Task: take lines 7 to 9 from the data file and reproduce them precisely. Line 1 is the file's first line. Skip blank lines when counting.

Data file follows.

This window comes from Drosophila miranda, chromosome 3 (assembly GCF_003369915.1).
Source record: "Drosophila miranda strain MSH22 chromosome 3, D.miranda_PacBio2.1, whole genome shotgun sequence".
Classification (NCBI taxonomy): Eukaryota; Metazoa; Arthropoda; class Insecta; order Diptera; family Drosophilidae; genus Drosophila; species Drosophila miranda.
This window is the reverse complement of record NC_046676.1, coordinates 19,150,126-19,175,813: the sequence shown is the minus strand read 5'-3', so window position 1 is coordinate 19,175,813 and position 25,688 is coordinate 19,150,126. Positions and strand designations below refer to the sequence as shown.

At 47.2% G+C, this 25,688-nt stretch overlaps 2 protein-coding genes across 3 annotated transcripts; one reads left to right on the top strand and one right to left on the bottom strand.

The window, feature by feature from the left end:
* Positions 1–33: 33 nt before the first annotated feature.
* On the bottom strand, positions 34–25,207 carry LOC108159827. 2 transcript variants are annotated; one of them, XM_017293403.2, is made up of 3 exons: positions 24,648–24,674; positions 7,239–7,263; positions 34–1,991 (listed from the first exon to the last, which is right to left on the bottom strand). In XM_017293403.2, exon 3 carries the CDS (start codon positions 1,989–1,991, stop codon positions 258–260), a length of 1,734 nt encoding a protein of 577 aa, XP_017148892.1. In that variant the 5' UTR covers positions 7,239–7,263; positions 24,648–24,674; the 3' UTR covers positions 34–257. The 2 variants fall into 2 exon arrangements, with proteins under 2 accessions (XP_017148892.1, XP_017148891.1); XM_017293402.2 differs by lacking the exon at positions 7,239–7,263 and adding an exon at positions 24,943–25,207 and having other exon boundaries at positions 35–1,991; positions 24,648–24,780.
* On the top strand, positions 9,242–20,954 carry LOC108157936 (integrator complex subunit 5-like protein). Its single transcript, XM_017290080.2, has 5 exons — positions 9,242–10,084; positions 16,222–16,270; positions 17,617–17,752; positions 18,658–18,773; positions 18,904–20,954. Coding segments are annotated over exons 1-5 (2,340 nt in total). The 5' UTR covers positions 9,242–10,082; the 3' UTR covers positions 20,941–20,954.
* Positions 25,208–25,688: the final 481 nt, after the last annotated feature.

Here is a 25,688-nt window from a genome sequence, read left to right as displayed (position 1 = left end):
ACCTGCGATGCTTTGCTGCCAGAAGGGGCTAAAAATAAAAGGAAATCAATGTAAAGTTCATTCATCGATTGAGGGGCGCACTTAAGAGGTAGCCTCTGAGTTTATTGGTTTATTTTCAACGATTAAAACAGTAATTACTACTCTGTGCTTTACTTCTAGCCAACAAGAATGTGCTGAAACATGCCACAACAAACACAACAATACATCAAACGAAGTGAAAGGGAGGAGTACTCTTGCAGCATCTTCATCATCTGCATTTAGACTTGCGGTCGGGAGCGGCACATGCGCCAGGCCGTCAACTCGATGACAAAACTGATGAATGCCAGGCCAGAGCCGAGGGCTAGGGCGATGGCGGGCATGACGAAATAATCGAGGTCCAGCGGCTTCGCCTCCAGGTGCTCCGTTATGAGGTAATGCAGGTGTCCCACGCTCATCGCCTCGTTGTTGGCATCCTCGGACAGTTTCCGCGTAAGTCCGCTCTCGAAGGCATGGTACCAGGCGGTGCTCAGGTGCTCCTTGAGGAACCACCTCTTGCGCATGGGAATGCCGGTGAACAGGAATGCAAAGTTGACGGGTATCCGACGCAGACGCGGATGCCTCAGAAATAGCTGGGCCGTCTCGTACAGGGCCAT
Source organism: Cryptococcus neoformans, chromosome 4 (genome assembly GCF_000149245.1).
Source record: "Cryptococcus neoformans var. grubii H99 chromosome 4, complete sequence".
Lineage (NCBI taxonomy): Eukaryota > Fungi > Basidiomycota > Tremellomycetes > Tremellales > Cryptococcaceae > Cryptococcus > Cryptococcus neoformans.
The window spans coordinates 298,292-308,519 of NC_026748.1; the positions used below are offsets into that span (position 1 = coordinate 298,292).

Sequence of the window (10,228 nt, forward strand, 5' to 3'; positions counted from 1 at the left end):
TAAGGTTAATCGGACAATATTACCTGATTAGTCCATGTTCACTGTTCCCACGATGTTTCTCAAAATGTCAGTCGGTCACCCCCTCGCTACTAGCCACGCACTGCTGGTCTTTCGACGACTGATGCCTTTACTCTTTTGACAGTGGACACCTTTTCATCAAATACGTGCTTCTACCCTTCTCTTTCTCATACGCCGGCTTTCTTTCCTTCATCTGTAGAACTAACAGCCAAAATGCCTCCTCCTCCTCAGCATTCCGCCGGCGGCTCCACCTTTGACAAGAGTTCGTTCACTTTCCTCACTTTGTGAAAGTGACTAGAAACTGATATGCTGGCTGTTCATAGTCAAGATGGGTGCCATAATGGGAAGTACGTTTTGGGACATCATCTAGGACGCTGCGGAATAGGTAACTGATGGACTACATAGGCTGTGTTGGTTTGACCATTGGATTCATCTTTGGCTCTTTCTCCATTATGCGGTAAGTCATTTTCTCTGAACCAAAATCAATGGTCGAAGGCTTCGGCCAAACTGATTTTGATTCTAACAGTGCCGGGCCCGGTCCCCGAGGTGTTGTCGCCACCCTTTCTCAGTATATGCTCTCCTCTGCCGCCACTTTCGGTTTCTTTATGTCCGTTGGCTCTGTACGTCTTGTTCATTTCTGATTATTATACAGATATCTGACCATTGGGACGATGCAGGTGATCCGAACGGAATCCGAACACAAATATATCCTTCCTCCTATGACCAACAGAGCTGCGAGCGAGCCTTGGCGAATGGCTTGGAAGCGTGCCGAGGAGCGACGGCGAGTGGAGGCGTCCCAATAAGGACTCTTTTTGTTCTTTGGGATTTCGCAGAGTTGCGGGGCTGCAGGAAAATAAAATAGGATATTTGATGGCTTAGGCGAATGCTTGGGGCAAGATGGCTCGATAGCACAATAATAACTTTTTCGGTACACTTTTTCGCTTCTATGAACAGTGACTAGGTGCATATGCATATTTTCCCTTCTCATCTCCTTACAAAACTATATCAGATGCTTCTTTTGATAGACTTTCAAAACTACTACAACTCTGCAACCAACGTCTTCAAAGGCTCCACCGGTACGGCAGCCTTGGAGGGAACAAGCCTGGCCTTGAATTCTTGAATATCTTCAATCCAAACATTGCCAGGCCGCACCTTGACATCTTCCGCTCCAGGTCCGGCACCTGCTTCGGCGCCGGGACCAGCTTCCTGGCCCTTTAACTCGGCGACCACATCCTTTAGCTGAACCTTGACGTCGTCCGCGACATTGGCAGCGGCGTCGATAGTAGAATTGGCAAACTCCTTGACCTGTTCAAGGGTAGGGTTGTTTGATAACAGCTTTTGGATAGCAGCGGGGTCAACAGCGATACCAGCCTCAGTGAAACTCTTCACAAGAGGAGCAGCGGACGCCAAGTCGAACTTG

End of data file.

* Positions 1–33: 33 nt before the first annotated feature.
* On the bottom strand, positions 34–25,207 carry LOC108159827. 2 transcript variants are annotated; one of them, XM_017293403.2, is made up of 3 exons: positions 24,648–24,674; positions 7,239–7,263; positions 34–1,991 (listed from the first exon to the last, which is right to left on the bottom strand). In XM_017293403.2, exon 3 carries the CDS (start codon positions 1,989–1,991, stop codon positions 258–260), a length of 1,734 nt encoding a protein of 577 aa, XP_017148892.1. In that variant the 5' UTR covers positions 7,239–7,263; positions 24,648–24,674; the 3' UTR covers positions 34–257. The 2 variants fall into 2 exon arrangements, with proteins under 2 accessions (XP_017148892.1, XP_017148891.1); XM_017293402.2 differs by lacking the exon at positions 7,239–7,263 and adding an exon at positions 24,943–25,207 and having other exon boundaries at positions 35–1,991; positions 24,648–24,780.
* On the top strand, positions 9,242–20,954 carry LOC108157936 (integrator complex subunit 5-like protein). Its single transcript, XM_017290080.2, has 5 exons — positions 9,242–10,084; positions 16,222–16,270; positions 17,617–17,752; positions 18,658–18,773; positions 18,904–20,954. Coding segments are annotated over exons 1-5 (2,340 nt in total). The 5' UTR covers positions 9,242–10,082; the 3' UTR covers positions 20,941–20,954.